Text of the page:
In 1993, Mangum moved to Seattle to release the four-track EP Everything Is. Produced by Fire Records, the EP includes songs like “Aunt Eggma Blowtorch,” a sound collage which—in my opinion—is expertly put together and definitely worth a listen, preferably in the dark without any distractions. Mangum then moved again, this time to Denver, to record his debut album, On Avery Island, with Robert Schneider. I would rate this album an A-minus in the Robert Christgau grading system, which rates albums using letter grades. The standout tracks include “Gardenhead/Leave Me Alone,” “Song Against Sex,” and “Baby to Pree.” After releasing this album, Mangum went on tour with Julian Koster, Jeremy Barnes, and Scott Spillane, who eventually became the backing band for In the Aeroplane Over the Sea—Mangum’s second, final and most profound album.

In the Aeroplane Over the Sea was released 25 years ago today, on Feb. 10, 1998. In learning about the history of the album, I decided to try to find instances where Mangum describes Anne Frank and her story, to see if I could understand both my favorite band’s reclusive frontman and the diary better.

The first track, “King of Carrot Flowers Pt. 1,” is a whimsical acoustic guitar song about young love. Some speculate that this song is about Jeff Mangum wanting to be in a romantic relationship with Anne Frank—an odd yet plausible interpretation, given Mangum’s weird and sometimes vulgar song lyrics. He seems to be describing how close he feels to the girl in the song, almost like he knows her.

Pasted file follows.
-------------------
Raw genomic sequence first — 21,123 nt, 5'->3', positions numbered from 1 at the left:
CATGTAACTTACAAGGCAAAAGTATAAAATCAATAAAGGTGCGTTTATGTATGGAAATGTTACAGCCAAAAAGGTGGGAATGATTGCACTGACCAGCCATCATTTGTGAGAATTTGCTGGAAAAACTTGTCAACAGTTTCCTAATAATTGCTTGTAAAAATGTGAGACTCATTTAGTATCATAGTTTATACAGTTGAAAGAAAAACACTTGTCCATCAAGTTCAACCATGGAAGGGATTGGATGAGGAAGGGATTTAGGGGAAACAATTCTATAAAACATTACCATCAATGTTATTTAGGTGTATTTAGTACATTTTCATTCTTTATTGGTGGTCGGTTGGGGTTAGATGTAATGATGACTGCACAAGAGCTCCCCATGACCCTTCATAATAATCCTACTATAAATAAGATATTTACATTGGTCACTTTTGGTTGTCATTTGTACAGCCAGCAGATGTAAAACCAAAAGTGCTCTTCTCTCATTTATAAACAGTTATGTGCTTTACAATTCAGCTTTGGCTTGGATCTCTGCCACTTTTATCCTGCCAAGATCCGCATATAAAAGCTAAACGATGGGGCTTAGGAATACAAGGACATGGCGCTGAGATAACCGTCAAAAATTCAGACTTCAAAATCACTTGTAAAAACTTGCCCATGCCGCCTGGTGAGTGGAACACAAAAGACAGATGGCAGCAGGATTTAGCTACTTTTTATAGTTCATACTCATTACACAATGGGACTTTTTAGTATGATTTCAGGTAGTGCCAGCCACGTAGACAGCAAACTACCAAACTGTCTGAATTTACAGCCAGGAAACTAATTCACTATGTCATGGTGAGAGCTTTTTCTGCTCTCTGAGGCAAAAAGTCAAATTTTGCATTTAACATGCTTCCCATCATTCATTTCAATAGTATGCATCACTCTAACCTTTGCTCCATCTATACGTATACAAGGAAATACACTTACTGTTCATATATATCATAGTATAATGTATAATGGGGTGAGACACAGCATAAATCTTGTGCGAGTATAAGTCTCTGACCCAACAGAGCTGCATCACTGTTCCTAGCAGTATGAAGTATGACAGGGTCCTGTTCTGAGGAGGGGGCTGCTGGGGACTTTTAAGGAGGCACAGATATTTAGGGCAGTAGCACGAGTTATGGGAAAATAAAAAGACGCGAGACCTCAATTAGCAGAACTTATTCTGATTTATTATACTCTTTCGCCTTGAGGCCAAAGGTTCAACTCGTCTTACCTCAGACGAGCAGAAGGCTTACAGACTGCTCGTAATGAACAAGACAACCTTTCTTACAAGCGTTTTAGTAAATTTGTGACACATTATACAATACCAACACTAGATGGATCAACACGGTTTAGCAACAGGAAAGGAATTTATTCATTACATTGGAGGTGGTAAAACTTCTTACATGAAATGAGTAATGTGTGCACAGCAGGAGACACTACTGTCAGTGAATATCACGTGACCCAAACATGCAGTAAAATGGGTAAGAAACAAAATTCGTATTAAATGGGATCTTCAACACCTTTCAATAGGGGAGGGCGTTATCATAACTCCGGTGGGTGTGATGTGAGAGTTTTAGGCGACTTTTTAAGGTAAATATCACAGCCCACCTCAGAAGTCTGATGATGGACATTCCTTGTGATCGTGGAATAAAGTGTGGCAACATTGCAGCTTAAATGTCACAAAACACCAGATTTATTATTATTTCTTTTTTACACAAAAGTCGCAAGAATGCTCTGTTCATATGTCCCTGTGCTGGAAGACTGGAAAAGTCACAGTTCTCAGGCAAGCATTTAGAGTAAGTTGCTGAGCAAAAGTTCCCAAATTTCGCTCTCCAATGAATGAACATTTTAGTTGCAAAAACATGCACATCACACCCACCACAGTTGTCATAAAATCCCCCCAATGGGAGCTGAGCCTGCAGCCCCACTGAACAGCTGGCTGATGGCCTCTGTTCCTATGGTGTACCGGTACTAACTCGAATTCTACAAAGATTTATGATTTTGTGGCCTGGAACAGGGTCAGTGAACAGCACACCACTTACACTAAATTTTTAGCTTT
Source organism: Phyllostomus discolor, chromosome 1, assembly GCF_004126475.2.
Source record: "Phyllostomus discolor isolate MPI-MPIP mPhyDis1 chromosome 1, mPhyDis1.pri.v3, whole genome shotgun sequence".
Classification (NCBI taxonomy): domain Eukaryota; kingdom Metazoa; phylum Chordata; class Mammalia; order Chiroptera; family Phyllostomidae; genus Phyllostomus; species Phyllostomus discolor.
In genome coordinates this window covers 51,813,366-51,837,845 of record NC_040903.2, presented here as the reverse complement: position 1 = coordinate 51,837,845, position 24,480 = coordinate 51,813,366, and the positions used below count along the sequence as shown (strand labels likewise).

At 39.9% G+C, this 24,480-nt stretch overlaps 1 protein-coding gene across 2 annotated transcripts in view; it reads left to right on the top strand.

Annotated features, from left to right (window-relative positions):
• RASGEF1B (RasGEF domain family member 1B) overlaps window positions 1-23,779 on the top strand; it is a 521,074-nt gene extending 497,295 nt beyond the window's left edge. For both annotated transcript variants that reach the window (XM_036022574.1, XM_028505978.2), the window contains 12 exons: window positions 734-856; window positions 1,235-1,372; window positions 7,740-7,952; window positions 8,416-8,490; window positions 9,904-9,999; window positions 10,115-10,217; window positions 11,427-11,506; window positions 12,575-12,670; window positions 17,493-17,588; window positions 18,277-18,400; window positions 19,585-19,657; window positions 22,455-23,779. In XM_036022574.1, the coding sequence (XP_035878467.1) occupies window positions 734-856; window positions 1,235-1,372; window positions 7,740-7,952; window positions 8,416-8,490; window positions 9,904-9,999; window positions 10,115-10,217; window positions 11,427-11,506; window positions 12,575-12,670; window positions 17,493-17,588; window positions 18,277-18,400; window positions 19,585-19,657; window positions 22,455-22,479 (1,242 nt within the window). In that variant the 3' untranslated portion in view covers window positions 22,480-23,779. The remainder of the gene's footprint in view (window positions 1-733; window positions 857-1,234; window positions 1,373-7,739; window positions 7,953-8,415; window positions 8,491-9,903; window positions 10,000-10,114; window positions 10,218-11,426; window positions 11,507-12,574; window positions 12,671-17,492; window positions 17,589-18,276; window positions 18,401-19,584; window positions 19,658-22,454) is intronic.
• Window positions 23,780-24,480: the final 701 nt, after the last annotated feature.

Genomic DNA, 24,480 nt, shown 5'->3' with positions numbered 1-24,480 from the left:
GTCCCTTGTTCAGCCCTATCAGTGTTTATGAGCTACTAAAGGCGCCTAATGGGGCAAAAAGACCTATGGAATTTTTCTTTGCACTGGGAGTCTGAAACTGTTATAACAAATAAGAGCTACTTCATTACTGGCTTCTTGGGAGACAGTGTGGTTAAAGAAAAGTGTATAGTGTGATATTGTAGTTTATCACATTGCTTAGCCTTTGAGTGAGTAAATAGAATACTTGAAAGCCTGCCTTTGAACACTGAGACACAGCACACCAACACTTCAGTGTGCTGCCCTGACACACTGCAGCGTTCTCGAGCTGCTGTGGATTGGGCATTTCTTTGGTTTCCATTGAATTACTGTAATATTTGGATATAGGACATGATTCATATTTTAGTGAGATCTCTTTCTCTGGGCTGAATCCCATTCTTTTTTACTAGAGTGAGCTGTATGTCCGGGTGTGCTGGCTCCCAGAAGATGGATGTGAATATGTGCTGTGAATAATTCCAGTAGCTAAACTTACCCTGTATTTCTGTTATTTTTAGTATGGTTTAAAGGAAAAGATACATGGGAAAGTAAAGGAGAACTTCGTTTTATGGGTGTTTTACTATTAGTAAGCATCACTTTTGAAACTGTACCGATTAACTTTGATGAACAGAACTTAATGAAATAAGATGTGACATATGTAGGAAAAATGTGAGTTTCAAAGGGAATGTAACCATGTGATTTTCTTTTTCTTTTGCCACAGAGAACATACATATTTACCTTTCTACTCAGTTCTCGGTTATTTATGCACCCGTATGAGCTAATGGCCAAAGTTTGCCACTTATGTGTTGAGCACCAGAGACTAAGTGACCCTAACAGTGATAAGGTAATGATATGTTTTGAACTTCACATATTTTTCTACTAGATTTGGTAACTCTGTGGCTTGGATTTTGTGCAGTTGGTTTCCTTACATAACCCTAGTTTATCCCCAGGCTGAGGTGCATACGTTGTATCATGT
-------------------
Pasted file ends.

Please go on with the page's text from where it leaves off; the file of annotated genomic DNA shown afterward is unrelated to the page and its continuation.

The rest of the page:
The next song, titled “King Of Carrot Flowers Pts. 2&3,” is a continuation of the previous track. It starts off with Mangum proclaiming “I love you, Jesus Christ / Jesus Christ, / I love you, yes I do / I love you, Jesus Christ / Jesus Christ, I love you, yes I do.” In the same Pitchfork interview, he explains, “The thing about me singing about Christ; I’m not saying ‘I love you Christianity.’ I’m not saying ‘I love all the fucked-up terrible shit that people have done in the name of God.’ And I’m not preaching belief in Christ. It’s just an expression. I’m just expressing something I might not even understand. It’s a song of confusion, it’s a song of hope, it’s a song that says this whole world is a big dream—and who knows what’s gonna happen.”

From Anne Frank and the Holocaust to Jesus Christ, Mangum certainly had a taste for big-picture imagery that is incredibly charged yet at the same time could mean anything. From the age of 11 to 17, Mangum went to, as he described them, “crazy church camps,” which seemed to have been mildly traumatizing. Is Anne Frank a secular/Jewish version of Jesus Christ for Mangum? Maybe.